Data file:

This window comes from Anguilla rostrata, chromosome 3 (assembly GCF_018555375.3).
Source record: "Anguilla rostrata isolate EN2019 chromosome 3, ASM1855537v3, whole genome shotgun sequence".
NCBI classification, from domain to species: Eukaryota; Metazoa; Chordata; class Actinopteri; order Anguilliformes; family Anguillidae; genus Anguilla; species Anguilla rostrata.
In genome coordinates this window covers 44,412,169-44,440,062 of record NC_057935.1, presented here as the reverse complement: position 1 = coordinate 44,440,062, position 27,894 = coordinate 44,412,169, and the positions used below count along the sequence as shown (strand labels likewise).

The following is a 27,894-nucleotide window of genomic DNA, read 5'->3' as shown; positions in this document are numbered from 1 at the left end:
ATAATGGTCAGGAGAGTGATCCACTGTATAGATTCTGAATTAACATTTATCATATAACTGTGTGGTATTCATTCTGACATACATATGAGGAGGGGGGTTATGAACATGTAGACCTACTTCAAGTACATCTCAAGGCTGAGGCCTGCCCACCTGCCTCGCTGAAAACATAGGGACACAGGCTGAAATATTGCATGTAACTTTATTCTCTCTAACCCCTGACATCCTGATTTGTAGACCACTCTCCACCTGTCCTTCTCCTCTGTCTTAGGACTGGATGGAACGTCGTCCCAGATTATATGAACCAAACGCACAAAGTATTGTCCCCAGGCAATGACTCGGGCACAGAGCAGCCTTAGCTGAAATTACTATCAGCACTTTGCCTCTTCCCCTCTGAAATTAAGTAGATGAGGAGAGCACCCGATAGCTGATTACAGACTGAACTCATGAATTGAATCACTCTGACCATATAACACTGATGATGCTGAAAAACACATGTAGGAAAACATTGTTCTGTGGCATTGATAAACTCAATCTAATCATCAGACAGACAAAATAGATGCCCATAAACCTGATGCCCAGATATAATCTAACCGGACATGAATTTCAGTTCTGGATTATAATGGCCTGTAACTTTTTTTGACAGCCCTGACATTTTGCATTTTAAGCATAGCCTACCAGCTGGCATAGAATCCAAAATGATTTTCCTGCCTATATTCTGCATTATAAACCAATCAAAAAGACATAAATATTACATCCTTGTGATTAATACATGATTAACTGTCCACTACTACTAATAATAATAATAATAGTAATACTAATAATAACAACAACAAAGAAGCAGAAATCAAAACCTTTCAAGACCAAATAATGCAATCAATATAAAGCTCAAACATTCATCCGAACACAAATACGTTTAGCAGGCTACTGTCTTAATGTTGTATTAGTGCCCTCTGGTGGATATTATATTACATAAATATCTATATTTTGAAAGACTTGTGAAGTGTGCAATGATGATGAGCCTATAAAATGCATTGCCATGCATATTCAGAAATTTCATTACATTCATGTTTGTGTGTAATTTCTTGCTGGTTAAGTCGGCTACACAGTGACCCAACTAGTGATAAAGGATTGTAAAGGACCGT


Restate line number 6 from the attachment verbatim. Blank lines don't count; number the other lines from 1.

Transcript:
ATAATGGTCAGGAGAGTGATCCACTGTATAGATTCTGAATTAACATTTATCATATAACTGTGTGGTATTCATTCTGACATACATATGAGGAGGGGGGTTATGAACATGTAGACCTACTTCAAGTACATCTCAAGGCTGAGGCCTGCCCACCTGCCTCGCTGAAAACATAGGGACACAGGCTGAAATATTGCATGTAACTTTATTCTCTCTAACCCCTGACATCCTGATTTGTAGACCACTCTCCACCTGTCCTTCTCCTCTGTCTTAGGACTGGATGGAACGTCGTCCCAGATTATATGAACCAAACGCACAAAGTATTGTCCCCAGGCAATGACTCGGGCACAGAGCAGCCTTAGCTGAAATTACTATCAGCACTTTGCCTCTTCCCCTCTGAAATTAAGTAGATGAGGAGAGCACCCGATAGCTGATTACAGACTGAACTCATGAATTGAATCACTCTGACCATATAACACTGATGATGCTGAAAAACACATGTAGGAAAACATTGTTCTGTGGCATTGATAAACTCAATCTAATCATCAGACAGACAAAATAGATGCCCATAAACCTGATGCCCAGATATAATCTAACCGGACATGAATTTCAGTTCTGGATTATAATGGCCTGTAACTTTTTTTGACAGCCCTGACATTTTGCATTTTAAGCATAGCCTACCAGCTGGCATAGAATCCAAAATGATTTTCCTGCCTATATTCTGCATTATAAACCAATCAAAAAGACATAAATATTACATCCTTGTGATTAATACATGATTAACTGTCCACTACTACTAATAATAATAATAATAGTAATACTAATAATAACAACAACAAAGAAGCAGAAATCAAAACCTTTCAAGACCAAATAATGCAATCAATATAAAGCTCAAACATTCATCCGAACACAAATACGTTTAGCAGGCTACTGTCTTAATGTTGTATTAGTGCCCTCTGGTGGATATTATATTACATAAATATCTATATTTTGAAAGACTTGTGAAGTGTGCAATGATGATGAGCCTATAAAATGCATTGCCATGCATATTCAGAAATTTCATTACATTCATGTTTGTGTGTAATTTCTTGCTGGTTAAGTCGGCTACACAGTGACCCAACTAGTGATAAAGGATTGTAAAGGACCGT